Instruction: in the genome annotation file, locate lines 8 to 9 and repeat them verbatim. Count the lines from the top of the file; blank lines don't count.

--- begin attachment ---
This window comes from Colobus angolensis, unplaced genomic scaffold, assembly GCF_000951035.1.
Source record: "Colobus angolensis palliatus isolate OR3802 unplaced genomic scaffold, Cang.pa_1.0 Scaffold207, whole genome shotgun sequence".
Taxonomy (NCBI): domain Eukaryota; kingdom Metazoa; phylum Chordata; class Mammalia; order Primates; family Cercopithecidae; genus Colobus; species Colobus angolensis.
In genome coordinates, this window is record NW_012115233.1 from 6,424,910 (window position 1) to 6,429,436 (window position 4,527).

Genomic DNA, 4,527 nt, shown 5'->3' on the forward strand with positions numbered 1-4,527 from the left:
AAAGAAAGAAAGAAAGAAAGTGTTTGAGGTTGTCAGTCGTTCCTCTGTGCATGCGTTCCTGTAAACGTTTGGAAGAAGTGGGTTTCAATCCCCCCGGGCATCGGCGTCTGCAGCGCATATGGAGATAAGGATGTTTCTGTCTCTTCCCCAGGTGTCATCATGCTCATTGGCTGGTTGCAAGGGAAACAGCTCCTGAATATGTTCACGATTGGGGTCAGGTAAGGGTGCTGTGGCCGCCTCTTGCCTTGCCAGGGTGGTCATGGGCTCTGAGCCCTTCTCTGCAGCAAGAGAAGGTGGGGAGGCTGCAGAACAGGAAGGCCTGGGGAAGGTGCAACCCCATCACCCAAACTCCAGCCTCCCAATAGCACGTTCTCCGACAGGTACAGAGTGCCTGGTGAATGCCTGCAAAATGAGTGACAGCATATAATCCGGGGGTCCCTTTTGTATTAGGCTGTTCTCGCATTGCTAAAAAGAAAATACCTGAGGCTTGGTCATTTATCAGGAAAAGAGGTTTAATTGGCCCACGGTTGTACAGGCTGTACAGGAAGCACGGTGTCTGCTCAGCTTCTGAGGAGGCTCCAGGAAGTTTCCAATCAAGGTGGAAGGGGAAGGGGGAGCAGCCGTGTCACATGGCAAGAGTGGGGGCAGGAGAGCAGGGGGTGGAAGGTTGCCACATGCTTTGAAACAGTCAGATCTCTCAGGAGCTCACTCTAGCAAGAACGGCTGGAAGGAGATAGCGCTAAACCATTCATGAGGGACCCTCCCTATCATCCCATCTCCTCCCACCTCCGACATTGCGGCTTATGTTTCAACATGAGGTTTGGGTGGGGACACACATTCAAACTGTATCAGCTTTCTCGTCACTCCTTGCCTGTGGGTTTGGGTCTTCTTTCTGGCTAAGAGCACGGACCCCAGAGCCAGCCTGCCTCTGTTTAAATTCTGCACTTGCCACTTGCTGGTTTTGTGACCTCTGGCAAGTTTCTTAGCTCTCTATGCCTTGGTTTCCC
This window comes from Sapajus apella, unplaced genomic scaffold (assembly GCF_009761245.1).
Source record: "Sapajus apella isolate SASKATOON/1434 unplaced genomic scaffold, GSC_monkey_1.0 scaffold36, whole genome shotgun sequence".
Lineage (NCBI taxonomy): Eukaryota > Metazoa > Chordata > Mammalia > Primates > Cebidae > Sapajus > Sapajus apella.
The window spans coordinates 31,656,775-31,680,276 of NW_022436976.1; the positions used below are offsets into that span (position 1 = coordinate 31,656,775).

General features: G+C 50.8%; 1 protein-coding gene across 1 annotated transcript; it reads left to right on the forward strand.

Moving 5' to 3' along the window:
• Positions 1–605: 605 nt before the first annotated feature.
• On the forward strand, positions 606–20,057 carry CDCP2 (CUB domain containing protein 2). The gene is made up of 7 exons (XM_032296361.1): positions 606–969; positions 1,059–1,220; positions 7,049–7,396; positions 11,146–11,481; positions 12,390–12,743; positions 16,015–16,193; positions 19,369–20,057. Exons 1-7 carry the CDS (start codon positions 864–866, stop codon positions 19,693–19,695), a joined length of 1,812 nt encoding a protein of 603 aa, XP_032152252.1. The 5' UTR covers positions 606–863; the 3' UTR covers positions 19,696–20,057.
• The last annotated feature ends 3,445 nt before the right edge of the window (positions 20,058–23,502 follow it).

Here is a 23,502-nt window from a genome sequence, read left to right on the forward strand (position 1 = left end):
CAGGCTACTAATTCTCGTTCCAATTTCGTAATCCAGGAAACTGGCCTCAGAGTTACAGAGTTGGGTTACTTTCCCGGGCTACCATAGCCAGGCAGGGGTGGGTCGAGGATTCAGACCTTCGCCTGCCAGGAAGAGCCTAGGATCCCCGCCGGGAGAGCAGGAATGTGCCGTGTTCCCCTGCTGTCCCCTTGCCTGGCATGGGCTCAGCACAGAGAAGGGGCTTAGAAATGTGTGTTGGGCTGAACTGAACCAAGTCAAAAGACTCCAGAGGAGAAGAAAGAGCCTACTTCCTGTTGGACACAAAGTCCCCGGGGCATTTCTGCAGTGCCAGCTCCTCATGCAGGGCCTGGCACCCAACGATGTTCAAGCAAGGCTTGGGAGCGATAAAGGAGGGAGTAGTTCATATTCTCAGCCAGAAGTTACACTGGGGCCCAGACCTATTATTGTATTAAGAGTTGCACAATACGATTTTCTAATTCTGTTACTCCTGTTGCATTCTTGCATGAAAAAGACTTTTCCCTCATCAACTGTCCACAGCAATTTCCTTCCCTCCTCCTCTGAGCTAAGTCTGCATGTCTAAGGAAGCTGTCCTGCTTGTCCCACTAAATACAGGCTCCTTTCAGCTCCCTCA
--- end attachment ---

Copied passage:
Source record: "Sapajus apella isolate SASKATOON/1434 unplaced genomic scaffold, GSC_monkey_1.0 scaffold36, whole genome shotgun sequence".
Lineage (NCBI taxonomy): Eukaryota > Metazoa > Chordata > Mammalia > Primates > Cebidae > Sapajus > Sapajus apella.